For years, those against the widespread adoption of solar power for homes have argued that solar photovoltaic (PV) panels are too expensive for the majority of homeowners. They claim that the only families who can take advantage of the cost savings from solar energy are those with high incomes.
Not so, says the Center for American Progress (CAP), a think tank based in Washington, D.C. By analyzing data about solar electric system installations across the country, they found that in many areas, including California, the distribution of rooftop PV mirrored the population in terms of income distribution.
Relying on Solar Data from Reputable Sources
The study used information from three principal sources:
- California Solar Initiative (CSI): California’s solar installation rebate program that covers the service areas of PG&E, SCE and SDG&E (our state’s three biggest investor-owned utilities).
- Arizona Public Service (APS): Arizona’s largest public utility, the APS also provides rebates for solar installations and delivers power to most of the state’s residents.
- New Jersey Clean Energy Program (NJCEP): New Jersey’s best resource for solar installation data. The NJCEP has a database on all PV systems installed under several of the state’s major solar initiatives.
The study evaluated the median household income of each zip code where solar panel systems were installed and compared the distribution of the installations to the way income is spread over the population. They found that there was a significant overlap between the two.
In other words, those communities that make up the largest portion of the state’s population, the middle class, accounted for the largest percentage of PV installations.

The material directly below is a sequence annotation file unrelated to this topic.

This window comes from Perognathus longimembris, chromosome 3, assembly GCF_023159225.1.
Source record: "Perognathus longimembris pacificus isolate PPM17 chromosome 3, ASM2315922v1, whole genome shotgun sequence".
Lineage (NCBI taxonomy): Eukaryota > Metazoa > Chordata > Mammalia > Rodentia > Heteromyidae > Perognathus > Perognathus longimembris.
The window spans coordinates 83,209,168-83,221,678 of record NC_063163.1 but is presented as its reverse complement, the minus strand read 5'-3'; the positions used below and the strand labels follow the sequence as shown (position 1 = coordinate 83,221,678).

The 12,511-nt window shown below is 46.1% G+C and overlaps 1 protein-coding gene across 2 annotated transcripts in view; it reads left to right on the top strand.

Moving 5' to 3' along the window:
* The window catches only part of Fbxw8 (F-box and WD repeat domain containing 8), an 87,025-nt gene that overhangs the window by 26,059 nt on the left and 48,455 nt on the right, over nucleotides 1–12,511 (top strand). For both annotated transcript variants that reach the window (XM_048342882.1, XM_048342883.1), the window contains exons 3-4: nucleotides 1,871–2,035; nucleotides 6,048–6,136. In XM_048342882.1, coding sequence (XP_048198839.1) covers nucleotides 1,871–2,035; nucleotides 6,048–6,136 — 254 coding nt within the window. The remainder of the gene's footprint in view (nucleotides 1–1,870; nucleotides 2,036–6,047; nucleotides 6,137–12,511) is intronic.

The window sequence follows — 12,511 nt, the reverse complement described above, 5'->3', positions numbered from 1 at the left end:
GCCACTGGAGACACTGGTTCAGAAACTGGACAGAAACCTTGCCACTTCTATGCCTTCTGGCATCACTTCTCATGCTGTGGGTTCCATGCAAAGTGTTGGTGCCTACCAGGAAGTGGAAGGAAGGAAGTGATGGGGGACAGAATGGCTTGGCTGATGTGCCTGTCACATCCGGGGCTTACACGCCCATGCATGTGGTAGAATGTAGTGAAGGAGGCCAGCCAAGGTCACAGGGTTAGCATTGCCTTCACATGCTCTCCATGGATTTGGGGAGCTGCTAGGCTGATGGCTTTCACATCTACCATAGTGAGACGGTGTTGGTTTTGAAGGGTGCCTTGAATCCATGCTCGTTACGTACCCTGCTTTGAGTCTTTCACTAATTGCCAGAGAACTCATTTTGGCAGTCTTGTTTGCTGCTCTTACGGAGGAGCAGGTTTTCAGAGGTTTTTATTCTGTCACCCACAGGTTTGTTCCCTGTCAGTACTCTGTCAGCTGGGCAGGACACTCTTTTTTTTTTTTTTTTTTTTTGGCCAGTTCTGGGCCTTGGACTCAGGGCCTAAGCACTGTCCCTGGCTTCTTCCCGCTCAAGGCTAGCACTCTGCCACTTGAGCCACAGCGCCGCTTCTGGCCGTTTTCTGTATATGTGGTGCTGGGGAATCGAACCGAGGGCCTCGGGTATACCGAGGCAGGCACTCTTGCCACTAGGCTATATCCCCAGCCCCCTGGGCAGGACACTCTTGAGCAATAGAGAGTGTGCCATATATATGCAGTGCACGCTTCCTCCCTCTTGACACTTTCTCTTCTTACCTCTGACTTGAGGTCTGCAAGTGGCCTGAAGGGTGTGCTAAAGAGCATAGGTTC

Solar Panel Facts and California’s Middle Class
In California specifically, the think tank found that 67.16 percent of the systems installed under the program were within communities with median household incomes between $40,000 and $90,000. Communities exceeding $90,000 in median household income accounted for only 28.63 percent of the installations, while areas with median incomes under $40,000 made up about 4 percent of those receiving rebates under CSI.
Similar results were found in Arizona and New Jersey.
CAP also determined that the percentage of solar panel installations for middle class households under the California rebate program has grown from 65 percent of installations in 2009 to 70 percent in 2013.
Solar Energy Benefits All Communities
Solar energy provides benefits for customers on both a micro and macro scale. Of course, individual families and businesses can enjoy lower electricity costs by switching to solar power. On a greater scale, the advantages of solar power can benefit our communities as a whole with improved air quality, local job growth and lowered carbon emissions.
However, this will only be realized when as many people as possible invest in solar panels for their rooftops. As solar power becomes even more accessible to the middle and lower classes, achieving these economic and environmental goals will become more of a reality.